The criminal justice system involves various functions, from investigating a possible crime to the judicial determination of guilt or innocence. Take note that the criminal justice system has so many moving components, and it can be challenging to keep track of everything. By familiarizing yourself with a few critical aspects of the operation, you might feel more prepared by eliminating some of the unknowns.
What constitutes sexual assault or harassment in the eyes of the law is the experience of the victim or survivor, hence, the difference between sexual assault vs sexual battery.
It doesn’t make a difference whether the person who assaulted or harassed you believed it was acceptable, harmless, nonsexual, or proper (they think you enjoyed it, desired it, or were unconcerned). Sexual assault or harassment occurred when the behavior made you feel unsafe or uneasy, was unwanted, or violated your body.
What does “submit a complaint” mean?
Following the initial report to law enforcement, a survivor can decide whether or not to continue the investigation, a process called pressing charges. The state finally chooses whether or not to pursue criminal charges. Even if the survivor declines to participate, a prosecutor may pursue charges based solely on the evidence presented.
Why would the state choose to drop the case?
If law enforcement or prosecutors believe they will not establish guilt, they may decline to file charges. They may have had difficulties establishing the case due to a lack of evidence, an inability to identify the perpetrator, or other factors. It’s challenging to hear, but that’s not meant to diminish your experience.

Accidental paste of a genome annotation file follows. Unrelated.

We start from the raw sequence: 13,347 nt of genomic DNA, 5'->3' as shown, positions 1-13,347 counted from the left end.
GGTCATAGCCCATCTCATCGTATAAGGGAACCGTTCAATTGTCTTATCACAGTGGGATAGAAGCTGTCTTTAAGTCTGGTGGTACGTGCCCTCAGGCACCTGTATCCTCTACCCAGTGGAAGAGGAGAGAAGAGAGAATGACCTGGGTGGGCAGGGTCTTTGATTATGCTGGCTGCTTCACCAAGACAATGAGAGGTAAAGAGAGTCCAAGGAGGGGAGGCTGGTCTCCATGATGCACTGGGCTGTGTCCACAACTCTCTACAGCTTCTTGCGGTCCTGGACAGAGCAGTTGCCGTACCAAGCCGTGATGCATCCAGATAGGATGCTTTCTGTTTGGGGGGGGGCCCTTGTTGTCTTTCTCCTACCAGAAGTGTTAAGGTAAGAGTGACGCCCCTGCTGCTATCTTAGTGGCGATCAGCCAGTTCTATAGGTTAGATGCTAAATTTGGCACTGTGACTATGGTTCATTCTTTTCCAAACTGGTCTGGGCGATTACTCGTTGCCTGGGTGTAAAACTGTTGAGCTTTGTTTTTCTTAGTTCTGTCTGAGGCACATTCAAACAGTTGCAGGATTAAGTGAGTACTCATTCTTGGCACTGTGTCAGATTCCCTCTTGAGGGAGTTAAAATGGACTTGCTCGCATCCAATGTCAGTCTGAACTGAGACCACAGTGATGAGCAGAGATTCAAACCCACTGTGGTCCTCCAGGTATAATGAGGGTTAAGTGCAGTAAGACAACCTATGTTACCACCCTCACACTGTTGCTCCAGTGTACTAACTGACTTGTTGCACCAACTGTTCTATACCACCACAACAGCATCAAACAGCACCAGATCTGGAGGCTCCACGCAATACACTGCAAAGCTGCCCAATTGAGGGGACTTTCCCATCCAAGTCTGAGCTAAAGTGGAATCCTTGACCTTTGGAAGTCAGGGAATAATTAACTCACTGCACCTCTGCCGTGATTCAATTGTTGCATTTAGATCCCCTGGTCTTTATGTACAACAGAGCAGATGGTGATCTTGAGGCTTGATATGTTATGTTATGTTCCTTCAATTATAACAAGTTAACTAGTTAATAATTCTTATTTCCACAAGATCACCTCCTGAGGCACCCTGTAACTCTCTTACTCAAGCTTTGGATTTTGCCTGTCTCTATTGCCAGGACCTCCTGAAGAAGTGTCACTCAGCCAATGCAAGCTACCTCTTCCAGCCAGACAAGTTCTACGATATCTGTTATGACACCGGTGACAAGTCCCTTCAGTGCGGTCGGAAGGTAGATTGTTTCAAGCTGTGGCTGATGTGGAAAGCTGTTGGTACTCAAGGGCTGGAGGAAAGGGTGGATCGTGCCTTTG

There are alternatives to the criminal justice system that you might seek. You may file a civil suit, a civil lawsuit in which you seek monetary compensation.
If charges were filed, what’s the next step?
Numerous sexual assault cases are resolved through a plea bargain. A plea bargain is an agreement between the prosecution and the defendant’s representative in which the defendant agrees to admit guilt to a crime in exchange for a reduced punishment. In this scenario, the survivor is not required to testify.
If the case pushes forwards to trial, it will undoubtedly be in criminal court, with the survivor testifying. Specific state and federal statutes are designed to protect the interests of survivors who testify in court. For example, a rape shield statute restricts the defense’s ability to inquire about the victim’s prior sexual history.
Additionally, the prosecution may file court petitions to prevent the victim from disclosing any additional personal information. Each jurisdiction has authored its own set of norms and instruments for trial participant protection.
Additionally, most states prohibit sexual behavior that is not characterized as penetration, oral sex, or sodomy. Sexual battery or criminal sexual contact refers to sexual conduct without the other person’s consent.
It is important to be aware of where and how to contact an attorney if you or anyone you know experienced these things.
Do not let time pass without reporting the incident to the authority; keep in mind that the sooner you report it to anyone who needs to know what happened, the better the chance is of getting the perpetrator legally penalized.